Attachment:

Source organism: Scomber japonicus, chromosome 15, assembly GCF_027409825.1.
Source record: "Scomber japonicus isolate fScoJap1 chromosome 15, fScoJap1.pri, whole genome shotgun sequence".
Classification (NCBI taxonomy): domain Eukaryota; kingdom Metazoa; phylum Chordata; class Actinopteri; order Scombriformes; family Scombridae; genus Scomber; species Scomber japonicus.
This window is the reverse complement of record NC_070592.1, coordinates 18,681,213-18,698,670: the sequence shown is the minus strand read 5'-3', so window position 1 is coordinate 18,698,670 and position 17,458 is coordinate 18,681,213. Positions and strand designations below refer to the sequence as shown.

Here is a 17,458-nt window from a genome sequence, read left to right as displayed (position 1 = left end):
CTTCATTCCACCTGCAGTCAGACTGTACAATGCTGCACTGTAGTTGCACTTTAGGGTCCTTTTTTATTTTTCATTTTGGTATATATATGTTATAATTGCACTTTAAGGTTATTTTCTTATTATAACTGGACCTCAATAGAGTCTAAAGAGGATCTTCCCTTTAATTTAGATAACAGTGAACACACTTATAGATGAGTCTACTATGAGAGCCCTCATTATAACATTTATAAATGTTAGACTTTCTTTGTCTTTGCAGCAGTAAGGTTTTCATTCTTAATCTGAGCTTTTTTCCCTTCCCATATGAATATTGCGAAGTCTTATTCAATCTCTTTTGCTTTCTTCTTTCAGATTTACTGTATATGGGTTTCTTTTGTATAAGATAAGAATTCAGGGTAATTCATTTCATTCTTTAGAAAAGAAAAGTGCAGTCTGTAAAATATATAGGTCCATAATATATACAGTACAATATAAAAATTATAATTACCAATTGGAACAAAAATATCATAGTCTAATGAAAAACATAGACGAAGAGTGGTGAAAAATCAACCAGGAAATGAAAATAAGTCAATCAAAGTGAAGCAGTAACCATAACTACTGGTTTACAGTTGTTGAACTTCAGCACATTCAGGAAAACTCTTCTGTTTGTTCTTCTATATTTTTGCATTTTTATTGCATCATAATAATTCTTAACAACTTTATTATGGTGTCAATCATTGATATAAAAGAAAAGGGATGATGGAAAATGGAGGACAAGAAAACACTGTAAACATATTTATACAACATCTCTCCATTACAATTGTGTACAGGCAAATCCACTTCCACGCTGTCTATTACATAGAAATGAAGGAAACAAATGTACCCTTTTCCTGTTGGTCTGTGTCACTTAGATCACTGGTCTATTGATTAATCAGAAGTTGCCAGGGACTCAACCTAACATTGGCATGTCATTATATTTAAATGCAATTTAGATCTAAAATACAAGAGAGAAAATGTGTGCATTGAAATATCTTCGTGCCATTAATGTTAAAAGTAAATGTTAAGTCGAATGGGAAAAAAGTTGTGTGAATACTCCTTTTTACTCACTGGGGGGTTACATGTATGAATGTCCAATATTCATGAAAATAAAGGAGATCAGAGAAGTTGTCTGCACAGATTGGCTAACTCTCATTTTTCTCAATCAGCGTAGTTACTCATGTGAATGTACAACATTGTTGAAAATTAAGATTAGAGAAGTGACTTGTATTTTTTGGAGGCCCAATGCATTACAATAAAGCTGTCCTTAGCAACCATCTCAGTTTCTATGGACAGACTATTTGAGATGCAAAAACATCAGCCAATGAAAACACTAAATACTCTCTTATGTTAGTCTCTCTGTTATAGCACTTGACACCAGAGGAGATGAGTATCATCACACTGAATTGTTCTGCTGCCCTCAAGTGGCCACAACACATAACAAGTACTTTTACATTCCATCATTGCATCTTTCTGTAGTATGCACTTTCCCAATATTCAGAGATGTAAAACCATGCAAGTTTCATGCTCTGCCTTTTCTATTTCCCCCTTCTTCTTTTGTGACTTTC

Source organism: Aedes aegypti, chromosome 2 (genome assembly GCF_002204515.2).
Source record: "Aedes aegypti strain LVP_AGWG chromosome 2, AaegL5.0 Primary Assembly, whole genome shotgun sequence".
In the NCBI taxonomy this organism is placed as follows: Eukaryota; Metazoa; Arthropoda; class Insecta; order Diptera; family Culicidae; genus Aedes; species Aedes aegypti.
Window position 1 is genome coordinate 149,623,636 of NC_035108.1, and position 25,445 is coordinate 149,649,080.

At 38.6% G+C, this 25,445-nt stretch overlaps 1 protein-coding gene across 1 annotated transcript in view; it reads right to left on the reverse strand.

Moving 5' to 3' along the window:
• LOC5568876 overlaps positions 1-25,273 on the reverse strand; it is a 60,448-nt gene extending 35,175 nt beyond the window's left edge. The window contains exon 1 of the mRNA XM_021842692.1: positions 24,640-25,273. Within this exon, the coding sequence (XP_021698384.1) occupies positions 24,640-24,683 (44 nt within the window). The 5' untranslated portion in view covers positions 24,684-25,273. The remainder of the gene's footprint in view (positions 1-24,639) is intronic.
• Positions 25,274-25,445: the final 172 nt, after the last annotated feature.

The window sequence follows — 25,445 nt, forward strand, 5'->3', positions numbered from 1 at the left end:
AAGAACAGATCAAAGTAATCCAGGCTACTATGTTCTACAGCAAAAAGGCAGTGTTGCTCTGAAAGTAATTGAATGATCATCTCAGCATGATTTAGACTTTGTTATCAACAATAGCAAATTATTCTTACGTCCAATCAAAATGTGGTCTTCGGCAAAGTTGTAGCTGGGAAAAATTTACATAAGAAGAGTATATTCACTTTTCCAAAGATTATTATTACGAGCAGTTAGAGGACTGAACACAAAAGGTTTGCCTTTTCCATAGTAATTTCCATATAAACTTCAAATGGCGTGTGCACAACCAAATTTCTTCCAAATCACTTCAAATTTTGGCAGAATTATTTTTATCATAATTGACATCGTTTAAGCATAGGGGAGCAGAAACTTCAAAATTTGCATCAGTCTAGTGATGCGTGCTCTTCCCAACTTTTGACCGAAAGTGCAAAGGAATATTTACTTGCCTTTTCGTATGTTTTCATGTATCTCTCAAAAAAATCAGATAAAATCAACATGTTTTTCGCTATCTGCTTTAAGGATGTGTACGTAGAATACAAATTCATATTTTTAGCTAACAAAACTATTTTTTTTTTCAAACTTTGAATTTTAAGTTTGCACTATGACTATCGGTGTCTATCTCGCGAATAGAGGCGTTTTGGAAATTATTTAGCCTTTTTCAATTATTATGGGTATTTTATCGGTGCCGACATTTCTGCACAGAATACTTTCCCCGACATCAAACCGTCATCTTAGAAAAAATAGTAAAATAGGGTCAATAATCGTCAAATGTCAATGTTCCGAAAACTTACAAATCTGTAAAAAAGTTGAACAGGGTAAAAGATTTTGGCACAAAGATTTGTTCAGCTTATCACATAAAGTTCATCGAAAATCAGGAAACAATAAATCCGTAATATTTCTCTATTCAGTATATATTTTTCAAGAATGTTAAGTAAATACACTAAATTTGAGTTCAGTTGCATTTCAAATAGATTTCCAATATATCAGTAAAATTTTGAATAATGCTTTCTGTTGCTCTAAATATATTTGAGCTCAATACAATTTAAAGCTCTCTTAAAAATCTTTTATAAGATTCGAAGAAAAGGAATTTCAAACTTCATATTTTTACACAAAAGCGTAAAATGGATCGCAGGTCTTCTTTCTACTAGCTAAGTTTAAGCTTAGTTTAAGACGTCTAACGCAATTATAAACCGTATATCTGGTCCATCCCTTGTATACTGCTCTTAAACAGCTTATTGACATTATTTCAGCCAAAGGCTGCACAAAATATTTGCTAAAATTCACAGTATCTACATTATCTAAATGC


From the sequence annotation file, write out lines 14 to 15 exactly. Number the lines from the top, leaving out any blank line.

• Positions 25,274-25,445: the final 172 nt, after the last annotated feature.

The window sequence follows — 25,445 nt, forward strand, 5'->3', positions numbered from 1 at the left end: